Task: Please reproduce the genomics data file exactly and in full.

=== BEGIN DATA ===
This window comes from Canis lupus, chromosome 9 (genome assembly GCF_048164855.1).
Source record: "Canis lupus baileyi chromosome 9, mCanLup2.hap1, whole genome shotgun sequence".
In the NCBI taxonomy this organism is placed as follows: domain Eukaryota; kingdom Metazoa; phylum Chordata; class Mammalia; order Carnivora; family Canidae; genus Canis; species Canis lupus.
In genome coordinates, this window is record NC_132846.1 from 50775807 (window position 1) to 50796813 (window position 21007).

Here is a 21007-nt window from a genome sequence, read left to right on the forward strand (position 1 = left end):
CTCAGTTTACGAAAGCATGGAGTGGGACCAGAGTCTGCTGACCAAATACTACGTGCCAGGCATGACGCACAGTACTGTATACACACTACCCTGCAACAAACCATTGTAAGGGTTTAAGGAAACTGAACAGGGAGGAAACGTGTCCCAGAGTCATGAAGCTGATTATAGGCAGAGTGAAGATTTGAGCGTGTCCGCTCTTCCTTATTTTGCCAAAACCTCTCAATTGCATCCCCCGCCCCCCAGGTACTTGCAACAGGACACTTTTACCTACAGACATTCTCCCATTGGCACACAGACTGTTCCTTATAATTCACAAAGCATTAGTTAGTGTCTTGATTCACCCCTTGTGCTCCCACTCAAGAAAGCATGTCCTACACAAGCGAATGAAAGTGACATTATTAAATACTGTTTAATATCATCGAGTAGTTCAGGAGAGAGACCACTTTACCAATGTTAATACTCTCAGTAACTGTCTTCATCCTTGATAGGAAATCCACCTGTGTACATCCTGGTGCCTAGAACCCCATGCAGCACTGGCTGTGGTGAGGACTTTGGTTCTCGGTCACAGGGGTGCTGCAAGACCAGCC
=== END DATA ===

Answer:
This window comes from Canis lupus, chromosome 9 (genome assembly GCF_048164855.1).
Source record: "Canis lupus baileyi chromosome 9, mCanLup2.hap1, whole genome shotgun sequence".
In the NCBI taxonomy this organism is placed as follows: domain Eukaryota; kingdom Metazoa; phylum Chordata; class Mammalia; order Carnivora; family Canidae; genus Canis; species Canis lupus.
In genome coordinates, this window is record NC_132846.1 from 50775807 (window position 1) to 50796813 (window position 21007).

Here is a 21007-nt window from a genome sequence, read left to right on the forward strand (position 1 = left end):
CTCAGTTTACGAAAGCATGGAGTGGGACCAGAGTCTGCTGACCAAATACTACGTGCCAGGCATGACGCACAGTACTGTATACACACTACCCTGCAACAAACCATTGTAAGGGTTTAAGGAAACTGAACAGGGAGGAAACGTGTCCCAGAGTCATGAAGCTGATTATAGGCAGAGTGAAGATTTGAGCGTGTCCGCTCTTCCTTATTTTGCCAAAACCTCTCAATTGCATCCCCCGCCCCCCAGGTACTTGCAACAGGACACTTTTACCTACAGACATTCTCCCATTGGCACACAGACTGTTCCTTATAATTCACAAAGCATTAGTTAGTGTCTTGATTCACCCCTTGTGCTCCCACTCAAGAAAGCATGTCCTACACAAGCGAATGAAAGTGACATTATTAAATACTGTTTAATATCATCGAGTAGTTCAGGAGAGAGACCACTTTACCAATGTTAATACTCTCAGTAACTGTCTTCATCCTTGATAGGAAATCCACCTGTGTACATCCTGGTGCCTAGAACCCCATGCAGCACTGGCTGTGGTGAGGACTTTGGTTCTCGGTCACAGGGGTGCTGCAAGACCAGCC